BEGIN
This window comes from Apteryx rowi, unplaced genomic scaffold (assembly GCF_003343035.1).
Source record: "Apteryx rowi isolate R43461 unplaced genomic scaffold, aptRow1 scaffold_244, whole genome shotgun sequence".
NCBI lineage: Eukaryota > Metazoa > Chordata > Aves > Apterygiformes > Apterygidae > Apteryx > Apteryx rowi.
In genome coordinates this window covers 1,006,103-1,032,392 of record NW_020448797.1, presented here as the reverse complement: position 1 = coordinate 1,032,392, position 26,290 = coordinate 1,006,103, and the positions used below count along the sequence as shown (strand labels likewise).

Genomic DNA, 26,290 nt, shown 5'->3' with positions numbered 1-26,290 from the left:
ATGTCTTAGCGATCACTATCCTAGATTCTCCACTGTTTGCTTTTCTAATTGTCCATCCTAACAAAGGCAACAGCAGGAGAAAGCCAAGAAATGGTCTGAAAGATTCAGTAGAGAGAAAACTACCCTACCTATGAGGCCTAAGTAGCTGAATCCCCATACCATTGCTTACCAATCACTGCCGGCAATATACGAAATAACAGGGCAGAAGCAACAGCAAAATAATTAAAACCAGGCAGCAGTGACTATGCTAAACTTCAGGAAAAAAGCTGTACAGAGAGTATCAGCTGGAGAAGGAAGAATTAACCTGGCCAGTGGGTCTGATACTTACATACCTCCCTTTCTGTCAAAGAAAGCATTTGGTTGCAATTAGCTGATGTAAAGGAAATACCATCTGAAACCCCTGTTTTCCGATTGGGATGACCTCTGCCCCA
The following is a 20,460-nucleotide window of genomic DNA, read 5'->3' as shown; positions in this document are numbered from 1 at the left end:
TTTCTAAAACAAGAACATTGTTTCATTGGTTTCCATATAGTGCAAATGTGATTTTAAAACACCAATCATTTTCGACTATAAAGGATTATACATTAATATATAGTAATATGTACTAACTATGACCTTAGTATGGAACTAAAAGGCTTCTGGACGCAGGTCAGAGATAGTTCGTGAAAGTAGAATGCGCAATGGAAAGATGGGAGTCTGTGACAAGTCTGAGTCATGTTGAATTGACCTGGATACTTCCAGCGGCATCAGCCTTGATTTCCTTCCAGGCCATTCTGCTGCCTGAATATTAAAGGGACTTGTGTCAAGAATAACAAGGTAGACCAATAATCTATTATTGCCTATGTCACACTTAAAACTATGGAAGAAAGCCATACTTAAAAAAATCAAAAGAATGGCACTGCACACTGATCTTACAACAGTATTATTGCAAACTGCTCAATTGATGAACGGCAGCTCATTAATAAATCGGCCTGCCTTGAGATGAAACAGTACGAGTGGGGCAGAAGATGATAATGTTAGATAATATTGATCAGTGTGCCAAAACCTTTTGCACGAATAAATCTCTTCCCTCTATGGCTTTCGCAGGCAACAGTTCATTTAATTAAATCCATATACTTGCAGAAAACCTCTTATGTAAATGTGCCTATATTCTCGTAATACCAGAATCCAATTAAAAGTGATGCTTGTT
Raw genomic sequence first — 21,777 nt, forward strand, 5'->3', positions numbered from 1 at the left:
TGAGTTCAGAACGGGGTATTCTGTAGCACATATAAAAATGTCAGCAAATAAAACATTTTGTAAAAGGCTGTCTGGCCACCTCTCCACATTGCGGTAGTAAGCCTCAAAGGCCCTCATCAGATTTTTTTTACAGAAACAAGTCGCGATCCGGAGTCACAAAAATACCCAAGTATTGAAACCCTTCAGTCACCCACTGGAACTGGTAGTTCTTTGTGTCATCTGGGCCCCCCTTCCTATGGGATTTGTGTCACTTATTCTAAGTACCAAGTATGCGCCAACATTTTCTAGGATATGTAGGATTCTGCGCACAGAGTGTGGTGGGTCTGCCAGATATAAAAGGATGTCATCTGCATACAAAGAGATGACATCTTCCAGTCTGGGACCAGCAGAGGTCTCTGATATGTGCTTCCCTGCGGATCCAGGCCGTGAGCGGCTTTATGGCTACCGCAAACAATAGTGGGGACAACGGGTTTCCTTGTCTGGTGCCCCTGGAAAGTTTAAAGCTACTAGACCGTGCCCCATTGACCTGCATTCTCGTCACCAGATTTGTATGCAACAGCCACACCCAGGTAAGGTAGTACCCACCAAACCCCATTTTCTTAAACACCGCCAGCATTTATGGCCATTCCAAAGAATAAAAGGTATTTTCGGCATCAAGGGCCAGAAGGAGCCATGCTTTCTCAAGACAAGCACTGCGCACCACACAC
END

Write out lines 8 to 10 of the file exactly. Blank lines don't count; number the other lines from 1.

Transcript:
TTTCTAAAACAAGAACATTGTTTCATTGGTTTCCATATAGTGCAAATGTGATTTTAAAACACCAATCATTTTCGACTATAAAGGATTATACATTAATATATAGTAATATGTACTAACTATGACCTTAGTATGGAACTAAAAGGCTTCTGGACGCAGGTCAGAGATAGTTCGTGAAAGTAGAATGCGCAATGGAAAGATGGGAGTCTGTGACAAGTCTGAGTCATGTTGAATTGACCTGGATACTTCCAGCGGCATCAGCCTTGATTTCCTTCCAGGCCATTCTGCTGCCTGAATATTAAAGGGACTTGTGTCAAGAATAACAAGGTAGACCAATAATCTATTATTGCCTATGTCACACTTAAAACTATGGAAGAAAGCCATACTTAAAAAAATCAAAAGAATGGCACTGCACACTGATCTTACAACAGTATTATTGCAAACTGCTCAATTGATGAACGGCAGCTCATTAATAAATCGGCCTGCCTTGAGATGAAACAGTACGAGTGGGGCAGAAGATGATAATGTTAGATAATATTGATCAGTGTGCCAAAACCTTTTGCACGAATAAATCTCTTCCCTCTATGGCTTTCGCAGGCAACAGTTCATTTAATTAAATCCATATACTTGCAGAAAACCTCTTATGTAAATGTGCCTATATTCTCGTAATACCAGAATCCAATTAAAAGTGATGCTTGTT
Raw genomic sequence first — 21,777 nt, forward strand, 5'->3', positions numbered from 1 at the left:
TGAGTTCAGAACGGGGTATTCTGTAGCACATATAAAAATGTCAGCAAATAAAACATTTTGTAAAAGGCTGTCTGGCCACCTCTCCACATTGCGGTAGTAAGCCTCAAAGGCCCTCATCAGATTTTTTTTACAGAAACAAGTCGCGATCCGGAGTCACAAAAATACCCAAGTATTGAAACCCTTCAGTCACCCACTGGAACTGGTAGTTCTTTGTGTCATCTGGGCCCCCCTTCCTATGGGATTTGTGTCACTTATTCTAAGTACCAAGTATGCGCCAACATTTTCTAGGATATGTAGGATTCTGCGCACAGAGTGTGGTGGGTCTGCCAGATATAAAAGGATGTCATCTGCATACAAAGAGATGACATCTTCCAGTCTGGGACCAGCAGAGGTCTCTGATATGTGCTTCCCTGCGGATCCAGGCCGTGAGCGGCTTTATGGCTACCGCAAACAATAGTGGGGACAACGGGTTTCCTTGTCTGGTGCCCCTGGAAAGTTTAAAGCTACTAGACCGTGCCCCATTGACCTGCATTCTCGTCACCAGATTTGTATGCAACAGCCACACCCAGGTAAGGTAGTACCCACCAAACCCCATTTTCTTAAACACCGCCAGCATTTATGGCCATTCCAAAGAATAAAAGGTATTTTCGGCATCAAGGGCCAGAAGGAGCCATGCTTTCTCAAGACAAGCACTGCGCACCACACAC